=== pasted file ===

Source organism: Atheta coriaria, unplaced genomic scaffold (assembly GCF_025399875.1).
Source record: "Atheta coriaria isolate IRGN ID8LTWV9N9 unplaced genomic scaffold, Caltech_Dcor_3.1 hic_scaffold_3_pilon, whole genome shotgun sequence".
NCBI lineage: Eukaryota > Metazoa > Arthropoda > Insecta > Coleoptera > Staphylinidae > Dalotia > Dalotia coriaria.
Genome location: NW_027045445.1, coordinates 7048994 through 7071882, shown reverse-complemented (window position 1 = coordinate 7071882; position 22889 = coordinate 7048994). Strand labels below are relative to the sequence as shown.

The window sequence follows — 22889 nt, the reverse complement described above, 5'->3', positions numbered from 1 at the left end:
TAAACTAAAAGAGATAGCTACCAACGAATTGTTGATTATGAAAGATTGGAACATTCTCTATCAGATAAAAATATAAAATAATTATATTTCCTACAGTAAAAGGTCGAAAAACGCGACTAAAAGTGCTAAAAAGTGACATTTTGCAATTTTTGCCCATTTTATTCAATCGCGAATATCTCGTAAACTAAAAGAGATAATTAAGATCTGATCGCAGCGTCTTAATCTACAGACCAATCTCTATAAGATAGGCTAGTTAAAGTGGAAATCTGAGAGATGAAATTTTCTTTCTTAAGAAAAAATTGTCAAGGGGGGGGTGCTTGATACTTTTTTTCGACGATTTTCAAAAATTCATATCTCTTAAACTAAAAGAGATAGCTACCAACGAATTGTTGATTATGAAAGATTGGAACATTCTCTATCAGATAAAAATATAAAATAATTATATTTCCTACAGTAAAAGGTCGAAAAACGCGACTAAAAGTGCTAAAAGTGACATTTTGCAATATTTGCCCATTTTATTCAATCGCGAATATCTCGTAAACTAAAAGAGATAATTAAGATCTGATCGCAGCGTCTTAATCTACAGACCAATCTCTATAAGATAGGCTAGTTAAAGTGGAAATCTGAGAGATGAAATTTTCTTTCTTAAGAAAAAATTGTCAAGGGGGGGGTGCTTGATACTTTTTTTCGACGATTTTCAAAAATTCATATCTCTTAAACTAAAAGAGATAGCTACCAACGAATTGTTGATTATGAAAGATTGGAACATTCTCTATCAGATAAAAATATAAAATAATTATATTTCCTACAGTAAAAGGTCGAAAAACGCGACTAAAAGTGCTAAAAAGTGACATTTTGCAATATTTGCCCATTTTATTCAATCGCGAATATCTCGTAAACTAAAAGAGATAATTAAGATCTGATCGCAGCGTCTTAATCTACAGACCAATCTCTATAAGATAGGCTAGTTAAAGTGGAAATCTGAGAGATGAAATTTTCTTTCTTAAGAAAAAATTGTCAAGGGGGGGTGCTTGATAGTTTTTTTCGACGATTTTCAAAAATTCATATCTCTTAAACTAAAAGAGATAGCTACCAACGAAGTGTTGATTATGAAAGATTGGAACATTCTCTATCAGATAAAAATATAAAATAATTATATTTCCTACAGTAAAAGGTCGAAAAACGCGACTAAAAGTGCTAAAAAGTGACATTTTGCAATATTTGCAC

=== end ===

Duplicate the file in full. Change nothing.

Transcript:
Source organism: Atheta coriaria, unplaced genomic scaffold (assembly GCF_025399875.1).
Source record: "Atheta coriaria isolate IRGN ID8LTWV9N9 unplaced genomic scaffold, Caltech_Dcor_3.1 hic_scaffold_3_pilon, whole genome shotgun sequence".
NCBI lineage: Eukaryota > Metazoa > Arthropoda > Insecta > Coleoptera > Staphylinidae > Dalotia > Dalotia coriaria.
Genome location: NW_027045445.1, coordinates 7048994 through 7071882, shown reverse-complemented (window position 1 = coordinate 7071882; position 22889 = coordinate 7048994). Strand labels below are relative to the sequence as shown.

The window sequence follows — 22889 nt, the reverse complement described above, 5'->3', positions numbered from 1 at the left end:
TAAACTAAAAGAGATAGCTACCAACGAATTGTTGATTATGAAAGATTGGAACATTCTCTATCAGATAAAAATATAAAATAATTATATTTCCTACAGTAAAAGGTCGAAAAACGCGACTAAAAGTGCTAAAAAGTGACATTTTGCAATTTTTGCCCATTTTATTCAATCGCGAATATCTCGTAAACTAAAAGAGATAATTAAGATCTGATCGCAGCGTCTTAATCTACAGACCAATCTCTATAAGATAGGCTAGTTAAAGTGGAAATCTGAGAGATGAAATTTTCTTTCTTAAGAAAAAATTGTCAAGGGGGGGGTGCTTGATACTTTTTTTCGACGATTTTCAAAAATTCATATCTCTTAAACTAAAAGAGATAGCTACCAACGAATTGTTGATTATGAAAGATTGGAACATTCTCTATCAGATAAAAATATAAAATAATTATATTTCCTACAGTAAAAGGTCGAAAAACGCGACTAAAAGTGCTAAAAGTGACATTTTGCAATATTTGCCCATTTTATTCAATCGCGAATATCTCGTAAACTAAAAGAGATAATTAAGATCTGATCGCAGCGTCTTAATCTACAGACCAATCTCTATAAGATAGGCTAGTTAAAGTGGAAATCTGAGAGATGAAATTTTCTTTCTTAAGAAAAAATTGTCAAGGGGGGGGTGCTTGATACTTTTTTTCGACGATTTTCAAAAATTCATATCTCTTAAACTAAAAGAGATAGCTACCAACGAATTGTTGATTATGAAAGATTGGAACATTCTCTATCAGATAAAAATATAAAATAATTATATTTCCTACAGTAAAAGGTCGAAAAACGCGACTAAAAGTGCTAAAAAGTGACATTTTGCAATATTTGCCCATTTTATTCAATCGCGAATATCTCGTAAACTAAAAGAGATAATTAAGATCTGATCGCAGCGTCTTAATCTACAGACCAATCTCTATAAGATAGGCTAGTTAAAGTGGAAATCTGAGAGATGAAATTTTCTTTCTTAAGAAAAAATTGTCAAGGGGGGGTGCTTGATAGTTTTTTTCGACGATTTTCAAAAATTCATATCTCTTAAACTAAAAGAGATAGCTACCAACGAAGTGTTGATTATGAAAGATTGGAACATTCTCTATCAGATAAAAATATAAAATAATTATATTTCCTACAGTAAAAGGTCGAAAAACGCGACTAAAAGTGCTAAAAAGTGACATTTTGCAATATTTGCAC